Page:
By: Becky Root
Janelle Monae opened the 92nd Oscars with a musical number like no other. Invoking how Mr. Rogers started his show, with Tom Hanks (who portrayed Rogers in this year’s A Beautiful Day In The Neighborhood) watching from the front row. Monae sang, “Tonight we celebrate the art of storytelling, the misfits, the outcasts, the misunderstood, voices long deprived. Be loud, be lit, be seen, be heard.” Back up dancers included representation from films this year that were nominees and not nominated: Joker, Midsommar, 1917, Little Women, Hustlers, and My Name Is Dolemite. Monae even called out Oscar nomination snubs with the line, “Because the Oscars is so white…”
Billie Eilish sang “Yesterday” during the In Memorandum montage and Lin-Manuel Miranda introduced a montage of transformative music from film history. Steve Martin and Chris Rock started the presentation with a few minutes of jokes, in lieu of a host for the entire ceremony. Kristen Wiig and Maya Rudolph comically took their no-hosting, but presenting an award opportunity to audition for all the directors in the audience. The Bridesmaids co-stars did cold reads expressing anger, indignance, grief, and a musical medley that baffled/repulsed Billie Eilish in the audience.
After sweeping all the awards leading up to the Oscars, Brad Pitt won his first Oscar for acting, for Best Supporting Actor in Once Upon A Time In Hollywood. He started his acceptance speech expressing his disappointment with America’s Senate acquitting Trump on impeachment charges. Getting back to his Oscar win, he told Leonardo DiCaprio, his co-star in the audience, “I’ll ride on your coattails any day. The view’s fantastic.” After two past nominations over an enduring film career, Laura Dern won an Oscar for Best Supporting Actress for Marriage Story. She was able to thank her very tearful mother in the audience, Diane Ladd, a distinguished actor in her own right.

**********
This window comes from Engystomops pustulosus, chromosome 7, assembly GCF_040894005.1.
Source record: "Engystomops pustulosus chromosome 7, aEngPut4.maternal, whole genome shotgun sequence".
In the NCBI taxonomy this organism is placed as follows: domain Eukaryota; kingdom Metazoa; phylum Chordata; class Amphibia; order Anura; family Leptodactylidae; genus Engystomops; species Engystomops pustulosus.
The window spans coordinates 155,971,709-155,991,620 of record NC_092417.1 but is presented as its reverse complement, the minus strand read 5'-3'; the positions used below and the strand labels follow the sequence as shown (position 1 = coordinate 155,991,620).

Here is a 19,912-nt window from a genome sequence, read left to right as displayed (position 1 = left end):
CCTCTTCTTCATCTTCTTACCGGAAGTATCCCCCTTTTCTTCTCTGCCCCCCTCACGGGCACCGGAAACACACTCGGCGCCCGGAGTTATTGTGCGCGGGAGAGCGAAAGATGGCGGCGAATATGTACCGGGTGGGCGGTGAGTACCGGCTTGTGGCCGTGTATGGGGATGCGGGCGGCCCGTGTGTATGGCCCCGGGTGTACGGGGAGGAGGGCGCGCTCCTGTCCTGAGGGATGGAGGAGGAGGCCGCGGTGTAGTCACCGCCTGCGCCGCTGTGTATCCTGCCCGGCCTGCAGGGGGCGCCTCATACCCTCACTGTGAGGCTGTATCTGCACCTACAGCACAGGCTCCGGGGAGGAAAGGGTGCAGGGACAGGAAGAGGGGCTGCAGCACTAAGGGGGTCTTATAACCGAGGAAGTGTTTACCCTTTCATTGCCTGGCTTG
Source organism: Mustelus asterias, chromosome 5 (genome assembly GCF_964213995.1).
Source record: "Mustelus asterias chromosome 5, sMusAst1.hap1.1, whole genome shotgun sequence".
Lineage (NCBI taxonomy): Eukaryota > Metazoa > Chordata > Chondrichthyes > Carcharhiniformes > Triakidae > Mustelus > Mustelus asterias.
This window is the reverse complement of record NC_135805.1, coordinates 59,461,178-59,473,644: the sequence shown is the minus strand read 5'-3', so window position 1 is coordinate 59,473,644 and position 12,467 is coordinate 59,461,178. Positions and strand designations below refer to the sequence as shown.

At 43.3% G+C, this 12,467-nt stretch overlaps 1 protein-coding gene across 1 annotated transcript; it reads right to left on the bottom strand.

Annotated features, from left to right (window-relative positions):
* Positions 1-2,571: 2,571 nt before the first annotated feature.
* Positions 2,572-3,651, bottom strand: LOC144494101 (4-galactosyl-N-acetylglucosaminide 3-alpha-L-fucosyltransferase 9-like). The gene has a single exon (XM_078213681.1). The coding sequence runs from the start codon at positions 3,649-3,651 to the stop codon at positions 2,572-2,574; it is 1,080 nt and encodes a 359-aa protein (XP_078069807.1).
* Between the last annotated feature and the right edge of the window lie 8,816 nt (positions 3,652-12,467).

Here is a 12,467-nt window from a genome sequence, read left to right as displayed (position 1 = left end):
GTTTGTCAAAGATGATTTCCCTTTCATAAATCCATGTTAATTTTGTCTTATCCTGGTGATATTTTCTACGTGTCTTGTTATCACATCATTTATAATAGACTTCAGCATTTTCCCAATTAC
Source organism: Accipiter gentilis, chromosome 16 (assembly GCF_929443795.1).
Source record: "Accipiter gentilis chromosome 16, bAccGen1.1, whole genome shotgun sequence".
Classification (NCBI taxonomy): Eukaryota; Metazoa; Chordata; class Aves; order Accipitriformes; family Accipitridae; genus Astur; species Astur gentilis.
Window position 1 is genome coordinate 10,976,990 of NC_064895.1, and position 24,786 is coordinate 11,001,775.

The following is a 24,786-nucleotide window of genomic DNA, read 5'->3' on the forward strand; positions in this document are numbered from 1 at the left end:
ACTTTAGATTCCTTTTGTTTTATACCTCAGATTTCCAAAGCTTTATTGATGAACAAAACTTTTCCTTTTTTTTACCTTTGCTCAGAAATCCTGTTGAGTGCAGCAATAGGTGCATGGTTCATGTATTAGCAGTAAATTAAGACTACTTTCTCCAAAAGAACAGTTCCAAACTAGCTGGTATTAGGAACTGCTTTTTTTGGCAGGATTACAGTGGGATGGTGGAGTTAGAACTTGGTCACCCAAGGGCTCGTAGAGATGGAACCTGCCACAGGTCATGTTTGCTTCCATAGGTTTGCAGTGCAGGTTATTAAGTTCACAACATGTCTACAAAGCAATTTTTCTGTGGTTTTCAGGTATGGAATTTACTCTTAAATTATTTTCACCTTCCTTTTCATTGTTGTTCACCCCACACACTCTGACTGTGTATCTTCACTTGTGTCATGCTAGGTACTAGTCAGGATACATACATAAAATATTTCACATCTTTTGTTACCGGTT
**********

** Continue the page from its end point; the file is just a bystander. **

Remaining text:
Eminem surprised the audience by singing his Oscar nominated song from the film about his life, 8 Mile. Eminem tweeted, “Sorry it took me 18 years to get here,” referring to missing the ceremony 18 years ago where his song “Lose Yourself” won an Oscar for Best Original Song.
Renee Zellweger won the Oscar for Best Lead Actress for her portrayal of Judy Garland in the biopic about Garland’s last year of life, Judy. Joaquin Phoenix won the Oscar for Best Actor for his starring role in Joker, and his acceptance speech turned from thanking supporters to speaking out for animal rights. Phoenix, a vegan, was instrumental in the Golden Globes menu this year being vegan, and he urged his agency, WME, to serve vegan fair at their Oscars afterparty.
The night’s unexpected big winner was Parasite, the Korean language film by Bong Joon-Ho, who won Best Screenplay with co-writer Jin Won Han. Bong went on to win Best International Film, joking via transalator in his speech, “I’m ready to drink tonight.” But before he could enjoy a well deserved cocktail, Oscar wasn’t done with Bong, he won Best Director. In his acceptance speech, he said via translator that when he was in film school, a quote was carved into his heart, “the most personal is the most creative.” Then speaking in English himself, Bong attributed that quote to “the great Martin Scorsese,” who Bong just beat out for Best Director and was in the audience. Scorsese looked truly moved to be thanked in such a heartfelt manner by a fellow director and the audience rose to their feet for Scorsese. Bong also called out in his own English, “Quentin, I love you,” to fellow nominee in the audience, Quentin Tarantino, for always putting Bong’s films on his “best films” lists. Then, Parasite went on to take home the Oscar for Best Picture. One of only 10 non-English language films to have been nominated for Best Film in Oscar history, this win is a monumental accomplishment for the dark parody thriller. Just as the show seemed to be pulling away from the creators and cast of Parasite, to “play them off” the stage, presenter, Jane Fonda, and the audience had to signal for the acceptance speeches to not be cut off. The Parasite crew were able to finish their acceptance speeches. Having no host kept the show moving faster; it did seem to allow winners more time to completely convey their acceptance excitement and gratitude. They were supposed to only have 45 seconds, but the orchestra did not use music cues to chase winners off stage—a big improvement from Oscars past.